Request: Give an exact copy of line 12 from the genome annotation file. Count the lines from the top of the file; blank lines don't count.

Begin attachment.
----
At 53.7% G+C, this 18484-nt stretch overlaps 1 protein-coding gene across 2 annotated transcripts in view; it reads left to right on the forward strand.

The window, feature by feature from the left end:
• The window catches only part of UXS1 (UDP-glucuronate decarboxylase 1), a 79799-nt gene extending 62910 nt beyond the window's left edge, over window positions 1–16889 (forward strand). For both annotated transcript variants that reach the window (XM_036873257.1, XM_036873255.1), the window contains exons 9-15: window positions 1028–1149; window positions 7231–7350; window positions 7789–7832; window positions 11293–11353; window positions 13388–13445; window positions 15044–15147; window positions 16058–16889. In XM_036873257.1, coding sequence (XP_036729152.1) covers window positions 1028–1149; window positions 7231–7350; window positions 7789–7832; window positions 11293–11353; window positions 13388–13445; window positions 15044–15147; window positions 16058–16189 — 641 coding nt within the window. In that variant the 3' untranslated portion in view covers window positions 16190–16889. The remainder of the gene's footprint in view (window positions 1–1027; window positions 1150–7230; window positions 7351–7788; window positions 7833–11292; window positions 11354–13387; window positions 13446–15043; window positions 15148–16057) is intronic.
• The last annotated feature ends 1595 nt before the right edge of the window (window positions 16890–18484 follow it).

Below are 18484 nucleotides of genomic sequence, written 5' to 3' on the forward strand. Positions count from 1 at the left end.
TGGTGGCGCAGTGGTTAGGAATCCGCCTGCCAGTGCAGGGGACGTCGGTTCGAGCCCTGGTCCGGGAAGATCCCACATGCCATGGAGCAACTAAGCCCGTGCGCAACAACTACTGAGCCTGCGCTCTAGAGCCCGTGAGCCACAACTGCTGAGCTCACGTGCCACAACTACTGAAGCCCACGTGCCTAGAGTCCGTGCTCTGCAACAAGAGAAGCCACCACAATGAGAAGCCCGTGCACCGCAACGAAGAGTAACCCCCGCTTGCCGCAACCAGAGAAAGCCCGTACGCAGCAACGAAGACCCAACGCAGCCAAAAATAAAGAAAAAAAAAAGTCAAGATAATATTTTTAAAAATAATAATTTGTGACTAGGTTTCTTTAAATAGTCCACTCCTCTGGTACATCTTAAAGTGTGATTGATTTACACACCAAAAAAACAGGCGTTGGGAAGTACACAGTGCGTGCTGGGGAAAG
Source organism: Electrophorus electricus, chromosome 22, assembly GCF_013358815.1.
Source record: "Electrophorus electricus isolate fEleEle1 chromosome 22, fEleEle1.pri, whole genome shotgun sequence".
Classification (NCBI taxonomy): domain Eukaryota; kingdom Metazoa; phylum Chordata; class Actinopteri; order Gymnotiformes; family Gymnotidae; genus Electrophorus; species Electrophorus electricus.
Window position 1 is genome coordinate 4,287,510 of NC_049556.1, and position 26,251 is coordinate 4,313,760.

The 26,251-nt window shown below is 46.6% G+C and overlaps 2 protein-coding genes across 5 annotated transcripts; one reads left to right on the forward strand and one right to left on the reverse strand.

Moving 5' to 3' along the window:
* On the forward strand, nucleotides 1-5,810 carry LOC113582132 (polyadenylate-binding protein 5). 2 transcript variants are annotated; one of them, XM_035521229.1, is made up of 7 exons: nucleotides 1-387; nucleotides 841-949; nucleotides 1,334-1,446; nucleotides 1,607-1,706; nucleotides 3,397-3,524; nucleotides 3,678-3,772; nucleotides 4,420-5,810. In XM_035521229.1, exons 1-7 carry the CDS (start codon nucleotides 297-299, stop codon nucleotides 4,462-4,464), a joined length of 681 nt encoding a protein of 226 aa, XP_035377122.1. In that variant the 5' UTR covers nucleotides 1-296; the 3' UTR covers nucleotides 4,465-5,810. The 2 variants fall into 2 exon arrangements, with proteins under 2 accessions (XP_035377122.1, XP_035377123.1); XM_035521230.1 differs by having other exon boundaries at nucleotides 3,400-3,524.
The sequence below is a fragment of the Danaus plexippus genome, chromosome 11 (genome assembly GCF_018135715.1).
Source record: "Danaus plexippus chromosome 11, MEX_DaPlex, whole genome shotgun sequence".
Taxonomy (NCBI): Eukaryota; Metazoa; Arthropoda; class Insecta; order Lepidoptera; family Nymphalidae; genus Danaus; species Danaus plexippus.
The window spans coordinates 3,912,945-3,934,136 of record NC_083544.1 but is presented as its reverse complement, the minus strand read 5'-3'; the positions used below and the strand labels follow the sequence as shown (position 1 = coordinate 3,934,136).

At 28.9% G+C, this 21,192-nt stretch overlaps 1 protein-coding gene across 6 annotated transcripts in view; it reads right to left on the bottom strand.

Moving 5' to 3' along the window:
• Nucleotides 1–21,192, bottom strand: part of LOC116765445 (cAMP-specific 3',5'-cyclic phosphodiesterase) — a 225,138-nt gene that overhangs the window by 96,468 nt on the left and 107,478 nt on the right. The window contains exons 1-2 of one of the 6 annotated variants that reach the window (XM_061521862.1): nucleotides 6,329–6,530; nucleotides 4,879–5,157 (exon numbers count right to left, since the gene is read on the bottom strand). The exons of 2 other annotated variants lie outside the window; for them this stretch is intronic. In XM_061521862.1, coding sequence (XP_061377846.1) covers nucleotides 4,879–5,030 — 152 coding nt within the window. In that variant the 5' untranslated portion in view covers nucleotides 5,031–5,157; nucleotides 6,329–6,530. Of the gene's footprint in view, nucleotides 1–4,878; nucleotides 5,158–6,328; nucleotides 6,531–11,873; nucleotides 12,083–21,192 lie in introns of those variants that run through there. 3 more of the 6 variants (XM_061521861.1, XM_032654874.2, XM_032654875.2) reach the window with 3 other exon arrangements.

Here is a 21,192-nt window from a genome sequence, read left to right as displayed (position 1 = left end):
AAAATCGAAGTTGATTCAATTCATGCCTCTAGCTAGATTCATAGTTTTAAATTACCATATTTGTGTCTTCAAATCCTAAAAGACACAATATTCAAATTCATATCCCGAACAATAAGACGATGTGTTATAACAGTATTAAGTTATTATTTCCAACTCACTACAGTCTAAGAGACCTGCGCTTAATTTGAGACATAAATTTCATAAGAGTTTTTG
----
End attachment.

Moving 5' to 3' along the window: